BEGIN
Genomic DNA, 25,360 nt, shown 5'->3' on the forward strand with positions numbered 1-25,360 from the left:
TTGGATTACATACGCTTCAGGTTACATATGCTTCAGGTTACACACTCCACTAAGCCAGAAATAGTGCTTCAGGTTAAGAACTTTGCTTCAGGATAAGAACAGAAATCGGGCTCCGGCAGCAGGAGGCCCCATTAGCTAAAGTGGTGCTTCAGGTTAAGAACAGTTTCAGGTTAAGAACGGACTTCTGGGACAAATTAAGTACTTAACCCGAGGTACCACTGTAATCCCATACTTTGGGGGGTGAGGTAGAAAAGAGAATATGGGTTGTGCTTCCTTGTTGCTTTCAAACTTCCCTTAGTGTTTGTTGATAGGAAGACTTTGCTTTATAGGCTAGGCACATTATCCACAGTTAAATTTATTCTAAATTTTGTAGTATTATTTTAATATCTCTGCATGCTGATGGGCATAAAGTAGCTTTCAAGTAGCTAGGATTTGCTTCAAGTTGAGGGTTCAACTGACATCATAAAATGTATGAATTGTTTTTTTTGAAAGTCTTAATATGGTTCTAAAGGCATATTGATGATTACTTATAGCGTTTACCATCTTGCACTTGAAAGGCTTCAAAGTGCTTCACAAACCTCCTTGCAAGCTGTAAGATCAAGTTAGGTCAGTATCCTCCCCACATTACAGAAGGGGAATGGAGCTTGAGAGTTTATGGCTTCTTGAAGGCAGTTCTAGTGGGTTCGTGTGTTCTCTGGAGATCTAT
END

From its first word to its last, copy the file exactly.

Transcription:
Genomic DNA, 25,360 nt, shown 5'->3' on the forward strand with positions numbered 1-25,360 from the left:
TTGGATTACATACGCTTCAGGTTACATATGCTTCAGGTTACACACTCCACTAAGCCAGAAATAGTGCTTCAGGTTAAGAACTTTGCTTCAGGATAAGAACAGAAATCGGGCTCCGGCAGCAGGAGGCCCCATTAGCTAAAGTGGTGCTTCAGGTTAAGAACAGTTTCAGGTTAAGAACGGACTTCTGGGACAAATTAAGTACTTAACCCGAGGTACCACTGTAATCCCATACTTTGGGGGGTGAGGTAGAAAAGAGAATATGGGTTGTGCTTCCTTGTTGCTTTCAAACTTCCCTTAGTGTTTGTTGATAGGAAGACTTTGCTTTATAGGCTAGGCACATTATCCACAGTTAAATTTATTCTAAATTTTGTAGTATTATTTTAATATCTCTGCATGCTGATGGGCATAAAGTAGCTTTCAAGTAGCTAGGATTTGCTTCAAGTTGAGGGTTCAACTGACATCATAAAATGTATGAATTGTTTTTTTTGAAAGTCTTAATATGGTTCTAAAGGCATATTGATGATTACTTATAGCGTTTACCATCTTGCACTTGAAAGGCTTCAAAGTGCTTCACAAACCTCCTTGCAAGCTGTAAGATCAAGTTAGGTCAGTATCCTCCCCACATTACAGAAGGGGAATGGAGCTTGAGAGTTTATGGCTTCTTGAAGGCAGTTCTAGTGGGTTCGTGTGTTCTCTGGAGATCTAT